By Stephen Tweed
As I write to you I’m flying from New Orleans to Atlanta, having just come from the Visiting Nurse Association of America’s annual conference. Having started my consulting and speaking career in home health care with the VNAs, it’s a real joy to stay connected to the free-standing not-for-profit home health agencies across the country.
Because these agencies are so connected to their communities and because they provide huge amounts of care for low income and no income patients, they are in a critical position to be influenced by the forces and trends that are shaping the future of home health care in America.
If you have heard me speak or read my writing in the past, you know that a big part of what we do at Leading Home Care is to track the forces and trends shaping the future of home health care, hospice, and private duty home care. Remember that “forces” are those pressures that cause change and “trends” are the patterns of change that are caused by the forces.
Five Forces Affecting Your Future
We have identified five forces that are the primary causes of change in health care in America.
- Economic Pressure
- Demographic Shifts
- Consumer Choice
- Technological Change
- Political Power
Ten Trends that are Leading the Way
Whenever I am speaking or exhibiting at a state or national conference I attend as many of the general sessions and breakout sessions as I can to hear what the speakers are saying about our industry. Knowing the topics that home health agency executives are interested in helps me stay in touch with the changes that are taking place. Here are ten trends that are currently shaping home care and hospice in America.
- Population Health – The advent of the Affordable Care Act and numerous demonstration projects are attempting to find new models of care to improve the overall health of defined populations of demographics and diagnoses.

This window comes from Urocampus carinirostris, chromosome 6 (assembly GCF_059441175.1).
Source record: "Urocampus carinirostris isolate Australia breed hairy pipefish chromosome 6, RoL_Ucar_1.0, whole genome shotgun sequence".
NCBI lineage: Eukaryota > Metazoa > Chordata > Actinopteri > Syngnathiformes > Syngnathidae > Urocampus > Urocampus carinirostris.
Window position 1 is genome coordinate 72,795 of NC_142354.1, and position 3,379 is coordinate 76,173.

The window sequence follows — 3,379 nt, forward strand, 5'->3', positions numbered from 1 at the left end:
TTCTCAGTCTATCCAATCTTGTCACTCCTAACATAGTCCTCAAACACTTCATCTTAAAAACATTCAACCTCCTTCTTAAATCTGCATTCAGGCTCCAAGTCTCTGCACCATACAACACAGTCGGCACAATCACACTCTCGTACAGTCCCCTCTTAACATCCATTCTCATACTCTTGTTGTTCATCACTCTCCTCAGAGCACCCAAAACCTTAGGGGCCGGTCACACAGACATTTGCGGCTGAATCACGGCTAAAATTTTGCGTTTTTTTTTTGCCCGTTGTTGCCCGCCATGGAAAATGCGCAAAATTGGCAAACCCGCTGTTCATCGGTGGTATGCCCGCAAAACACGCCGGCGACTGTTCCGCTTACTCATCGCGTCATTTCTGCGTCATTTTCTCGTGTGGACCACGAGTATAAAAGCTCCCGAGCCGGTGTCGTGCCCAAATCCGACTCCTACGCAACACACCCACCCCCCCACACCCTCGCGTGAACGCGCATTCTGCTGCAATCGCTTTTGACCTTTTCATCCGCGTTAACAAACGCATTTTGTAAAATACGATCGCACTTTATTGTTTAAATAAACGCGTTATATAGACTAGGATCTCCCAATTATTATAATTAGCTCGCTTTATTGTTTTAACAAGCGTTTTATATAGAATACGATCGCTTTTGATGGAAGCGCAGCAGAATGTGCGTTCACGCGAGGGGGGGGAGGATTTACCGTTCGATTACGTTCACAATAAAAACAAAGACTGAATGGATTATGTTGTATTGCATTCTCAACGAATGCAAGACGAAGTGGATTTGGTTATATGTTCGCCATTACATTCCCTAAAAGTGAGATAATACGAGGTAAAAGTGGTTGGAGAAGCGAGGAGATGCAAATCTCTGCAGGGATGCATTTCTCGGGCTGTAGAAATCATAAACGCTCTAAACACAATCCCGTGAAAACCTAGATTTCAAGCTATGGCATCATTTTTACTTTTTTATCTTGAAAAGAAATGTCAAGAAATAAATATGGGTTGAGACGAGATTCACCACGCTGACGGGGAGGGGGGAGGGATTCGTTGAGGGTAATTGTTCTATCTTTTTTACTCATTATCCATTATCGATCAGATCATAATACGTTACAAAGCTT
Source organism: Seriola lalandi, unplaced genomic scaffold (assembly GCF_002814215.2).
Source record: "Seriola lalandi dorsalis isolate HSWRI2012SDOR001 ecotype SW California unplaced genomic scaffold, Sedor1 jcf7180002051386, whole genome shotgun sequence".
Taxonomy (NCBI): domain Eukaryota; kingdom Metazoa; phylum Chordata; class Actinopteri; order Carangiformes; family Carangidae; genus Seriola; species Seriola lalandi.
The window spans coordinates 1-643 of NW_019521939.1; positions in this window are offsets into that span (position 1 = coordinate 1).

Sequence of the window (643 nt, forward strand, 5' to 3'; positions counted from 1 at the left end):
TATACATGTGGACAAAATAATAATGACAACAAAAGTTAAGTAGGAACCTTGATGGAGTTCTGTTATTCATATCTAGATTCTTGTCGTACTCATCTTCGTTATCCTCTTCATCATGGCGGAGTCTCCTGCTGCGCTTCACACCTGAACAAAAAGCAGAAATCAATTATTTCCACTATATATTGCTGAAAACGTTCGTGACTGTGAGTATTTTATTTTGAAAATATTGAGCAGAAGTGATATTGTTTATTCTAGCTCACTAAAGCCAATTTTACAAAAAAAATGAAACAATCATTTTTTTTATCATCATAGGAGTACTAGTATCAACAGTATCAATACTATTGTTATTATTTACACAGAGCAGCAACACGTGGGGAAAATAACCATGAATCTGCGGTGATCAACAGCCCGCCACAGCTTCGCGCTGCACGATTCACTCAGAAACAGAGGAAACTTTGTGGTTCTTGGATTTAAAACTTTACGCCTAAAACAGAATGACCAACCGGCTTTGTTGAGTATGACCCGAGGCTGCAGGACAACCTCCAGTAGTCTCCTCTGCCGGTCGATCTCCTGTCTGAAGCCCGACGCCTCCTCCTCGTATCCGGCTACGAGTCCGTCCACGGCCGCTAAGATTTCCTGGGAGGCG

- Community Partnerships – In order to meet the needs of patients and payers, home care agencies are partnering with other providers and non-provider organizations to coordinate the delivery of care.
- Accountable Care – New programs to increase personal accountability for health along with programs to provide incentives for organizations to improve health outcomes is creating unique opportunities for home care companies.
- Managed Medicaid – A number of states have expanded their Medicaid programs under the Affordable Care Act and are relying on managed care companies to provide predictable models to project the overall cost of care. The actions of managed care companies with regard to payment rates and policies are creating challenges for providers and many providers are opting out of caring for Medicaid beneficiaries. What will be the impact if there are millions more Medicaid beneficiaries but fewer physicians and other providers who are willing to care for them?
- Transitions in Care – Finding new ways to smooth the transition of patients from one care provider to another to improve outcomes and to reduce re-admission to hospitals and SNFs.
- Hospital Re-admission Reduction – This is a major program under the Affordable Care Act to reduce the cost of hospital care by reducing avoidable re-admissions. Research is showing the significant role that home care can play in reducing re-admissions.
- Focus on Consumer Satisfaction – The coming of Star Ratings is another step forward to making health care organizations accountable for patient and consumer satisfaction, and providing information to help consumers select health care providers.
- Revenue Cycle Management – The huge influx of payers for home and community based services means billing and collection is much more critical, and many agency financial issues are around their ability to collect money owed to them.
- Applying Technology to Improve Processes and Outcomes – New technologies are appearing every day that are designed to improve processes and outcomes and the vast choices can be overwhelming to home care executives.
- Data to Guide Strategic Decision Making – The use of new technologies is making vast amounts of data available for use by executives in making strategic business decisions. They key is how to gather, access, and use this data for wise decision making.
As a leader in your home care or hospice organization, I encourage you to examine these trends, study the impact of the trends, and develop strategies to adapt to the changes that are occurring in home and community based care.